People with a dual diagnosis suffer from both substance use disorder and a mental health disorder at the same time. Mental health professionals and addiction specialists are well-aware that these individuals often have worse outcomes than those who only deal with one issue. A team of Norwegian and American researchers identified the factors that commonly help or hinder successful recovery in people who suffer from co-occurring disorders. Read on to learn about the findings of the study so you can learn about what helps and what hinders recovery from a dual diagnosis.
What Hinders Recovery From a Dual Diagnosis
Roughly one-third of all U.S. adults with a non-substance-based mental health diagnosis also have a pattern of substance abuse. The rate of substance abuse increases to about 50 percent for people who suffer from severe mental health issues. The same findings hold true in reverse. At least a third of U.S. adults who suffer from alcohol abuse suffer from a mental health issue. Over 50 percent of adults who are affected by drug abuse also qualify for mental health diagnosis.
Some people who are affected by a mental illness develop serious problems with drugs or alcohol. Additionally, some people who are affected by drug or alcohol addiction eventually develop a mental illness. Dual diagnosis is a comorbid condition. This means that there is a strong relationship between substance abuse problems and mental illness. In turn, this worsens the impact on affected individuals.
Additionally, researchers found that people who suffer from co-occurring disorders are less likely to receive proper medical care. They are also less likely to participate actively in available treatment programs and are less likely to respond to medication.
Dual Diagnosis Recovery
Doctors have found ways to help people recover from multiple disorders through dual diagnosis. Substance use can significantly decrease the effectiveness of mental illness treatment. Therefore, the recovery process frequently begins with substance detoxification and treatments that promote drug or alcohol abstinence.
The appropriate treatment may include a variety of methods. This could include medication, behavioral therapy or psychotherapy, or a combination of the two. Even when substance use is an ongoing problem, doctors can often find treatment approaches that provide some relief for their dual diagnosis patients.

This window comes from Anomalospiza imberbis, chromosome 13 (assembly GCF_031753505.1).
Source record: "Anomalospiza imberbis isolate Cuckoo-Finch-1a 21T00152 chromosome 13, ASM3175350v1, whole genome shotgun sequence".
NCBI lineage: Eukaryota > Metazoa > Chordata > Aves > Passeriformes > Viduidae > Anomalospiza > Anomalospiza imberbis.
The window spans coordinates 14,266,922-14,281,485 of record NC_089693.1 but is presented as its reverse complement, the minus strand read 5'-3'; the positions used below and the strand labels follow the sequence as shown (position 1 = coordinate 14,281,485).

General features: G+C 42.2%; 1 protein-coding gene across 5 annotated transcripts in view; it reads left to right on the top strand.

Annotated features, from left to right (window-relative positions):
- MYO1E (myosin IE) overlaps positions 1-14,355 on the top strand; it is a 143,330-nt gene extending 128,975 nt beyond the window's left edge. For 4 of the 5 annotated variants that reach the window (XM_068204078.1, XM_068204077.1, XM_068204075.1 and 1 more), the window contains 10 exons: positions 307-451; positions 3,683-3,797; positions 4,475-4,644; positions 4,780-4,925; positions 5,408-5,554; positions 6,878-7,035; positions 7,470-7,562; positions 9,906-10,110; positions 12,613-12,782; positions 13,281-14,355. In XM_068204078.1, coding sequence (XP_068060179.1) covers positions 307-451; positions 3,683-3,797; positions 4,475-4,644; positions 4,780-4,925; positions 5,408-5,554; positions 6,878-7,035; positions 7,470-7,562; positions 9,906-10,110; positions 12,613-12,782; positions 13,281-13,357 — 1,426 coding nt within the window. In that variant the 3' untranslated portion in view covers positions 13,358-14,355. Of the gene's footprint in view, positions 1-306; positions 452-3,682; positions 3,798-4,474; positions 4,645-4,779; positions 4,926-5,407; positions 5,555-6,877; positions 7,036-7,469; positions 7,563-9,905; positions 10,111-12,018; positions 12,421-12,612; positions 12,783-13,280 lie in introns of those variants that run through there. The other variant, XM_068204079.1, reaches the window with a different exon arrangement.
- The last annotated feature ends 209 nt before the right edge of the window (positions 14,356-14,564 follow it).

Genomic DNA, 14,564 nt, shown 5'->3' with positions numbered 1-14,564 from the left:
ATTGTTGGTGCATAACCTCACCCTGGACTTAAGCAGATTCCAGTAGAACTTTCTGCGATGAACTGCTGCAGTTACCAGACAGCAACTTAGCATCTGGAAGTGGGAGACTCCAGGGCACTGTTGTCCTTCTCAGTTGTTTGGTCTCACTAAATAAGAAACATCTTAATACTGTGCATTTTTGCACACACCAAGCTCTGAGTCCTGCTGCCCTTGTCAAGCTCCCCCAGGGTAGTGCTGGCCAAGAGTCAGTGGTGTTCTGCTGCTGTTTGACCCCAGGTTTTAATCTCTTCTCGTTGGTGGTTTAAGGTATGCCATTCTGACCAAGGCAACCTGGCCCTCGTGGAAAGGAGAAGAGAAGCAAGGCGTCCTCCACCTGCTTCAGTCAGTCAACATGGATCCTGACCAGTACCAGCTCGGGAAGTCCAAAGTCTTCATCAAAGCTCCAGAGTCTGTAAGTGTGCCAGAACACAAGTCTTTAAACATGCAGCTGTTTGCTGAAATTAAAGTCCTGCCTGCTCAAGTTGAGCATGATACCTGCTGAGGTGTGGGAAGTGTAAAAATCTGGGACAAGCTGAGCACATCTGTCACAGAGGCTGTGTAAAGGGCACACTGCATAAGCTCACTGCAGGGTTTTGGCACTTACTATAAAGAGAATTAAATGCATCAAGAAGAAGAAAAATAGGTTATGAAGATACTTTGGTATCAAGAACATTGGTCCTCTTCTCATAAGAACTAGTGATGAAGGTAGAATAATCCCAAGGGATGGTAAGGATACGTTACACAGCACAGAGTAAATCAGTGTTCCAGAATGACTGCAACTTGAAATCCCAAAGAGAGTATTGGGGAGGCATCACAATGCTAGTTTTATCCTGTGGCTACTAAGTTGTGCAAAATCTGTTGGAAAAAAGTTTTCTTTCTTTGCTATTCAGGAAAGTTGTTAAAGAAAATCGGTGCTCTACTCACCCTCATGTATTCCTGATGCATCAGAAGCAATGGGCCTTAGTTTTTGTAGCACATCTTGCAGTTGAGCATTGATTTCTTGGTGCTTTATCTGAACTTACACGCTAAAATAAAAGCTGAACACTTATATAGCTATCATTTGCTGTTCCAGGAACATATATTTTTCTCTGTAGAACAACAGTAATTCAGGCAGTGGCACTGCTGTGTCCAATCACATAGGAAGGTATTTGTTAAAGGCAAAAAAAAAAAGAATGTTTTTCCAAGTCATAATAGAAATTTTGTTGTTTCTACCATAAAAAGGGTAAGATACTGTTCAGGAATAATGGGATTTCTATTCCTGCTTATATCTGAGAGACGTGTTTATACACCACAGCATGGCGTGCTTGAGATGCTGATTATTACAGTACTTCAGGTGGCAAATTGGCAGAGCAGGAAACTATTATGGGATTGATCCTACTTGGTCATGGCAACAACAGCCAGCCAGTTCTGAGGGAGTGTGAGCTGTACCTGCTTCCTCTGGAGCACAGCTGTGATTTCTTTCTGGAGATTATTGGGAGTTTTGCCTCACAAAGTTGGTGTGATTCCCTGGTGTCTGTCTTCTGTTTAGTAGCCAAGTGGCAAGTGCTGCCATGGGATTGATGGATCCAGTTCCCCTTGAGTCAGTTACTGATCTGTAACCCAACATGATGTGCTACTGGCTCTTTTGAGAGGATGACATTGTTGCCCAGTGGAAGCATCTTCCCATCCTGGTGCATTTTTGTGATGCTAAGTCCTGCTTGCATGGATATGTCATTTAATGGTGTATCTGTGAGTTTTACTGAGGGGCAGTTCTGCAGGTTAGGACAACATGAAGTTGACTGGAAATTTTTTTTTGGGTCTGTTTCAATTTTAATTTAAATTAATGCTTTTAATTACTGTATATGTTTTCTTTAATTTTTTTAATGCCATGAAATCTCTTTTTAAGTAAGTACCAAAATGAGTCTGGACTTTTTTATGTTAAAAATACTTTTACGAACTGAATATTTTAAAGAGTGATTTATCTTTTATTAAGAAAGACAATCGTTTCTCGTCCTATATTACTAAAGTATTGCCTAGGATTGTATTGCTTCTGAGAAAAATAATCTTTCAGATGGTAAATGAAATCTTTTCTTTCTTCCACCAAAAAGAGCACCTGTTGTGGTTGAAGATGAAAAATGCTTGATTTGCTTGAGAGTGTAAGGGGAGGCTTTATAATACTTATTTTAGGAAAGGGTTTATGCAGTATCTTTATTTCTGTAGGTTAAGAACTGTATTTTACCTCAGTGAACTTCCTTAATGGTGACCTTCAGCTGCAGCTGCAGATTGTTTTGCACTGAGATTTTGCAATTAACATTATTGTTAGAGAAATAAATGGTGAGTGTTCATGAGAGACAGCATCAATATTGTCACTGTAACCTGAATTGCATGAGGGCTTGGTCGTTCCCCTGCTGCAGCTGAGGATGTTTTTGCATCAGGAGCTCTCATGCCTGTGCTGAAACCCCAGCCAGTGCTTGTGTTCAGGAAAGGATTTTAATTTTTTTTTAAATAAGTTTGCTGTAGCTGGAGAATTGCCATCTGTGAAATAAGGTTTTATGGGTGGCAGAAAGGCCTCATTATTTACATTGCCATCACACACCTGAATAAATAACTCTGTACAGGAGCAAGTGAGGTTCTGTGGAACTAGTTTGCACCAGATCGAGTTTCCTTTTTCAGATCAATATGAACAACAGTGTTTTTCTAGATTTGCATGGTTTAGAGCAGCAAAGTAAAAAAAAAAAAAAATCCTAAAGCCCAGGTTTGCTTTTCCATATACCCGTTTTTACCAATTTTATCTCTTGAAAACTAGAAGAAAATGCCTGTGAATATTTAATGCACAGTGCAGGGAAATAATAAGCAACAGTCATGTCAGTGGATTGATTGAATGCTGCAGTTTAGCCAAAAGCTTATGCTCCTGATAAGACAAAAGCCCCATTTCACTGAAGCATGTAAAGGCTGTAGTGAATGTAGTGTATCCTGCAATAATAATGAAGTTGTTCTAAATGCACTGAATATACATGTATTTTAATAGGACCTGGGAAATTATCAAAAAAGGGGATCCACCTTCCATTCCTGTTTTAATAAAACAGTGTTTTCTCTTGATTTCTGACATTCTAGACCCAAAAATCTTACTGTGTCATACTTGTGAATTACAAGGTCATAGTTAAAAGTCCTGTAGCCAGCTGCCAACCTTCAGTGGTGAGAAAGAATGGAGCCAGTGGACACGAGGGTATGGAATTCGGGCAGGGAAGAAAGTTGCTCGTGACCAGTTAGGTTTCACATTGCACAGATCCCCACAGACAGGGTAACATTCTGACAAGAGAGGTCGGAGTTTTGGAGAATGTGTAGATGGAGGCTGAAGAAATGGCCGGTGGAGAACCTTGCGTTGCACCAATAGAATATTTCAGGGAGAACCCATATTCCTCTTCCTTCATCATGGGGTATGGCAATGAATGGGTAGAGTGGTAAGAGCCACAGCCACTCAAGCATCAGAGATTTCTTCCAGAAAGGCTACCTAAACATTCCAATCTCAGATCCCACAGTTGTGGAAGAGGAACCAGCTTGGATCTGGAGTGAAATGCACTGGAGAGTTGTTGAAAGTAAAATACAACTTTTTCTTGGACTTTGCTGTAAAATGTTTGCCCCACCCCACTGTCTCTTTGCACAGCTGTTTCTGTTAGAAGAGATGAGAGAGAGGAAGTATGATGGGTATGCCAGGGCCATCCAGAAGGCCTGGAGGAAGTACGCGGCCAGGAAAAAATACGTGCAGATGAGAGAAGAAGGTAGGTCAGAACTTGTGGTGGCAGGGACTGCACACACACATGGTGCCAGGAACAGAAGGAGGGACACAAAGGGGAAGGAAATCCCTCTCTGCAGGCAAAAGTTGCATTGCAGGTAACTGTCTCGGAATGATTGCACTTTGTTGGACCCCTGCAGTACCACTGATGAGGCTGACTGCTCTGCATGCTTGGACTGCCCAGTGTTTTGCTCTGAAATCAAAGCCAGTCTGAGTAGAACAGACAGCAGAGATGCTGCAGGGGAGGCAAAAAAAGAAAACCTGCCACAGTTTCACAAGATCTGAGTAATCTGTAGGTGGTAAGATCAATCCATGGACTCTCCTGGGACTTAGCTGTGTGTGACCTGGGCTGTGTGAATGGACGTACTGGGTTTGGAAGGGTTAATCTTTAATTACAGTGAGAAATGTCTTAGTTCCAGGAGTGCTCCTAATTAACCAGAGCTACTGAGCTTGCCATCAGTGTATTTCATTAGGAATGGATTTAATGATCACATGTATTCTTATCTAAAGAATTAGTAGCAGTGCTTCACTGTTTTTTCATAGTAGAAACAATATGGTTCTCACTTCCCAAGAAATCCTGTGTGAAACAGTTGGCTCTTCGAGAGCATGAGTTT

Dual diagnosis treatment can take place in a range of settings, including inpatient programs or residential facilities, outpatient programs, and mutual self-help groups. There are many factors that can help determine the right place for you to get treatment. These include the severity of the substance problems involved, the severity of the separate mental illness involved, and the ability or willingness of the individual to participate actively in the recovery process.
What Helps and Hinders Dual-Diagnosis Recovery?
Researchers analyzed the factors that can either help or hinder recovery when using a dual diagnosis treatment. Much of the evidence focused on either substance problems or separately diagnosable mental illnesses rather than addressing the unique issues of dual diagnosis. Researchers also wanted to improve the level of knowledge of effective dual diagnosis treatment to the public.
After completing their review and analysis, the researchers concluded that three main factors that helped recovery:
- An emphasis on treatment goals that contribute to establishing a fulfilling daily routine
- A treatment outlook that emphasizes recovering individuals’ strengths rather than their weaknesses
- A treatment approach that stresses the importance of reconnecting socially with others and forming beneficial support networks
Conversely, two factors significantly hindered recovery:
- A treatment approach that fails to take individual patient differences into account
- A larger system of treatment that addresses substance problems and other diagnosable mental health issues in an overly complicated, non-integrated manner